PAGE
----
In a turn of events, on Wednesday, Signal’s CEO, Moxie Marlinspike, reported vulnerabilities in Cellebrite’s surveillance software that could be exploited by embedding specially formatted files into any app installed on the device that will be subsequently scanned using the software.
Israel-based Cellebrite is a ‘digital intelligence’ company known to manufacture data scraping software from confiscated phones for authoritarian regimes worldwide, who primarily use this to spy on people, including activists and journalists.
In his findings, Marlinspike revealed that Cellebrite’s own software security wasn’t up to industry standards, and it’s possible to execute arbitrary code on Cellebrite’s machine by using a specially formatted file.
“Given the number of opportunities present, we found that it’s possible to execute arbitrary code on a Cellebrite machine. There are virtually no limits on the code that can be executed,” Moxie Marlinspike wrote.
He explained that Cellebrite’s UFED and Physical Analyzer could be exploited by embedding a specially formatted file in an app installed on the device that Cellebrite’s software will subsequently scan. When the file is scanned, it executes code that can modify Cellebrite reports from devices scanned in the past or those that will be scanned in the future.
Exploiting this vulnerability allows inserting or removing text, email, photos, contacts, files and any other data sans detectable timestamps or checksum failures.
“Since almost all of Cellebrite’s code exists to parse untrusted input that could be formatted in an unexpected way to exploit memory corruption or other vulnerabilities in the parsing software, one might expect Cellebrite to have been extremely cautious. Looking at both UFED and Physical Analyzer, though, we were surprised to find that very little care seems to have been given to Cellebrite’s own software security. Industry-standard exploit mitigation defences are missing, and many opportunities for exploitation are present,” he explained.
Signal also made a video showing what happens when Cellebrite’s UFED parses a file formatted to execute arbitrary code on a Windows device.
Any app containing such a file, which is otherwise innocuous, can exploit Cellebrite’s vulnerabilities unless the company repairs them or updates their software not to scan apps perceived as a threat.
An example of the security vulnerability in Cellebrite’s software emerged from the bundled FFmpeg DLLs that have missed over 100 security updates since 2012.
The CEO found Cellbrite’s software and hardware in a bag by an “unbelievable coincidence”. While it does seem unbelievable, how he got hold of the software and hardware isn’t the important part of the story.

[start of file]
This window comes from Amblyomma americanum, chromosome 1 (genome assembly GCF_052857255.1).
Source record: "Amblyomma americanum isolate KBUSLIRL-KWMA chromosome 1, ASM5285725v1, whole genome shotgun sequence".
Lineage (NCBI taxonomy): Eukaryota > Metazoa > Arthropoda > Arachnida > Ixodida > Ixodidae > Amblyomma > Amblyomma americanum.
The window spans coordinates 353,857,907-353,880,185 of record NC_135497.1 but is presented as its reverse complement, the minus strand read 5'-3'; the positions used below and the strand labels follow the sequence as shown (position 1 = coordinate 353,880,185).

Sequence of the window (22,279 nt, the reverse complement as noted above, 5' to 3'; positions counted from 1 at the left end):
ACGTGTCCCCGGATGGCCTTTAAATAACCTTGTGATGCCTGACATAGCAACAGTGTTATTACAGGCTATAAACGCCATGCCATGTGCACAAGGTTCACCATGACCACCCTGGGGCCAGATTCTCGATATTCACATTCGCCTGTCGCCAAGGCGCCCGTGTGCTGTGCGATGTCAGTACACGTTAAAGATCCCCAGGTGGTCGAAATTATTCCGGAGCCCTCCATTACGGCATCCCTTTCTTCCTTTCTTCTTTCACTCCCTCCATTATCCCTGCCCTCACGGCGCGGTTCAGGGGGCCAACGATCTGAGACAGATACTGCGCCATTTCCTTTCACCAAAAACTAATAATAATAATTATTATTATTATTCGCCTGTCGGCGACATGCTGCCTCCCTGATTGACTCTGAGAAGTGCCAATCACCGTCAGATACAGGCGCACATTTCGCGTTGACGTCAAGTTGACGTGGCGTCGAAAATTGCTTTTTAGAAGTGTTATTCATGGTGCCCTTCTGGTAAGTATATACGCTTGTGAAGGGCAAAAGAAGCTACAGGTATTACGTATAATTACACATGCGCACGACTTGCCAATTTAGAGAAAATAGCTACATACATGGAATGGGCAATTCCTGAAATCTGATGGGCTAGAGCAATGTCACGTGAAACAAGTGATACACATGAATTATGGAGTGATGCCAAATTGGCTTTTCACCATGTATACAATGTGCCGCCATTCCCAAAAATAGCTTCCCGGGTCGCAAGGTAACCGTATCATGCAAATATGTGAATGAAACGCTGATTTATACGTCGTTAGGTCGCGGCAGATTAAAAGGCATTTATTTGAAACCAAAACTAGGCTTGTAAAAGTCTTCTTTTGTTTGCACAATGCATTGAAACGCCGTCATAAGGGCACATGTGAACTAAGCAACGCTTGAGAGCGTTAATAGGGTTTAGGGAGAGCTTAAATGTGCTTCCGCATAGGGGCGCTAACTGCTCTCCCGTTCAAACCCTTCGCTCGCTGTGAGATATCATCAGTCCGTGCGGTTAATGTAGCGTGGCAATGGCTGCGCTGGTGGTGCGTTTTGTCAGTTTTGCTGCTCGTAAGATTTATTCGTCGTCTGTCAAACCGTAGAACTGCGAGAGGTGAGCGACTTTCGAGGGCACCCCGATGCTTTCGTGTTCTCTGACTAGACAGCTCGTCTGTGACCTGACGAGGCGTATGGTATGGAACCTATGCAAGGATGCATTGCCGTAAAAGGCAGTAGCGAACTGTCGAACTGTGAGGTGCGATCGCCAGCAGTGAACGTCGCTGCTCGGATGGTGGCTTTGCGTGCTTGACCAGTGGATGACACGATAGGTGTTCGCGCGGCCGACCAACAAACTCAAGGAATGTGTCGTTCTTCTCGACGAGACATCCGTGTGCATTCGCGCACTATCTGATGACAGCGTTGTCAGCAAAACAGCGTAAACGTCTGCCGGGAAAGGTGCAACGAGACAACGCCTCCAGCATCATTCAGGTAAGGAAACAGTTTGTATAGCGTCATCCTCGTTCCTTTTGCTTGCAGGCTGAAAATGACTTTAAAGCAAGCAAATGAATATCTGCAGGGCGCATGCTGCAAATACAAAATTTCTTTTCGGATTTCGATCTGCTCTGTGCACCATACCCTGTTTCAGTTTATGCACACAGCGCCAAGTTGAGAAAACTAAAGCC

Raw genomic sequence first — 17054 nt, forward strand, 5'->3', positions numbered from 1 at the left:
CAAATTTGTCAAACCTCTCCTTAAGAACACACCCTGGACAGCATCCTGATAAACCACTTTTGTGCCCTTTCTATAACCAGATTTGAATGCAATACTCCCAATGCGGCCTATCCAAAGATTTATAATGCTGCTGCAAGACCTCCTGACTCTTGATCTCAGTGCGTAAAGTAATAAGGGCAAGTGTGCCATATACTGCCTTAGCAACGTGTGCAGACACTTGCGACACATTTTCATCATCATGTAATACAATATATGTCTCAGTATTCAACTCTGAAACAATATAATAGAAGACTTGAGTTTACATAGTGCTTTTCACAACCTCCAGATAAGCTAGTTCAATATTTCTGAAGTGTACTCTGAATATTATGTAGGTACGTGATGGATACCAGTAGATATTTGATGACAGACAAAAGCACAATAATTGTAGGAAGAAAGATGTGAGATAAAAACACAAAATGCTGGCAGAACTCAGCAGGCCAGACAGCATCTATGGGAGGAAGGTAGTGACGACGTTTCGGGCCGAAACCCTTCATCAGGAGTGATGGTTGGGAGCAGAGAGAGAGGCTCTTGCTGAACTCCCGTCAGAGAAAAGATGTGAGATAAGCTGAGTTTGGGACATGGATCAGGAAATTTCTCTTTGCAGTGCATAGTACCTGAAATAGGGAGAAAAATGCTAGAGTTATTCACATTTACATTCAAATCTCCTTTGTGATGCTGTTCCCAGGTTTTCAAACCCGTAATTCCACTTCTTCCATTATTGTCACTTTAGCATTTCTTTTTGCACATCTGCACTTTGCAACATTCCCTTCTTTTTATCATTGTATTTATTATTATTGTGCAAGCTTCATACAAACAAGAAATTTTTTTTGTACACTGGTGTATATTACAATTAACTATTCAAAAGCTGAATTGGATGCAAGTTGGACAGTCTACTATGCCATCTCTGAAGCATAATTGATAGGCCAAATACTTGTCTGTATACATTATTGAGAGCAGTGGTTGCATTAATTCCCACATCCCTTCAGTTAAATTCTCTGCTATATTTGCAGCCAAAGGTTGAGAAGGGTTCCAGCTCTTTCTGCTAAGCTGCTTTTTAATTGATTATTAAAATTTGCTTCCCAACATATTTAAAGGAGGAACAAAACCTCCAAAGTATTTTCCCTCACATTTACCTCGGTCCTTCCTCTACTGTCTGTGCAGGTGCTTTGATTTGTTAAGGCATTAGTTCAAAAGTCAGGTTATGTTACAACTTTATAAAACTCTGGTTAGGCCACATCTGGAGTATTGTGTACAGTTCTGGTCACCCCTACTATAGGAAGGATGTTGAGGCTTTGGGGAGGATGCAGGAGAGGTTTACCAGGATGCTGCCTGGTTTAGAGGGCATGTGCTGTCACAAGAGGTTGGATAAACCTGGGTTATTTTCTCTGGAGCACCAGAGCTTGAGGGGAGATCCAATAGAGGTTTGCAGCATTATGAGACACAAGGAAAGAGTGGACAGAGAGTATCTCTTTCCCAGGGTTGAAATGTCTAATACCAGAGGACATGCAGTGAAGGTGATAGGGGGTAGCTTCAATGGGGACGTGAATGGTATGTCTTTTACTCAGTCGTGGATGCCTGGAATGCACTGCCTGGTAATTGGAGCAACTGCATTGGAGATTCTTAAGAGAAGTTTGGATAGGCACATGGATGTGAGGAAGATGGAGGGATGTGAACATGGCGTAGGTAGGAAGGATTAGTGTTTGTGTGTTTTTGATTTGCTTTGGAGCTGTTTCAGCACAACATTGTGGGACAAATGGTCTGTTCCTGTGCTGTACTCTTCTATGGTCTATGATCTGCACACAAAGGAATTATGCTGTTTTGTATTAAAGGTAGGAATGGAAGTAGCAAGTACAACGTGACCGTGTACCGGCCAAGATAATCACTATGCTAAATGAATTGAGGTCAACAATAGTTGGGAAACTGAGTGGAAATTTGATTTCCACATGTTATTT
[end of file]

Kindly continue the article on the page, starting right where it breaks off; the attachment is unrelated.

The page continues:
Marlinspike also found a potential copyright infringement as Cellebrite’s Physical Analyzer contains two MSI installer packages digitally signed by Apple, which might violate copyrights unless Apple permitted to bundle the software.
“We are, of course, willing to responsibly disclose the specific vulnerabilities we know about to Cellebrite if they do the same for all the vulnerabilities they use in their physical extraction and other services to their respective vendors, now and in the future,” Marlinspike added.
Candid.Technology reached out to Cellebrite, and in an emailed response, a company representative said, “We constantly strive to ensure that our products and software meet and exceed the highest standards in the industry so that all data produced with our tools is validated and forensically sound. Cellebrite understands that research is the cornerstone of ensuring this validation. We will continue to integrate these standards in our products, software and Cellebrite team.”
The response didn’t include any direct reference to Marlinspike’s findings and whether the company is aware of the vulnerabilities or working on fixing them.
Apple hasn’t provided a comment yet.
Last year in December, Cellebrite had posted an article documenting how they could parse Signal on an Android device; however, Signal refuted those claims and now seems to have turned the tables on Sun Corporation’s subsidiary.
Writes news mostly and edits almost everything at Candid.Technology. When not writing, loves taking trips on his bikes or chugging beers as Manchester United battle rivals.
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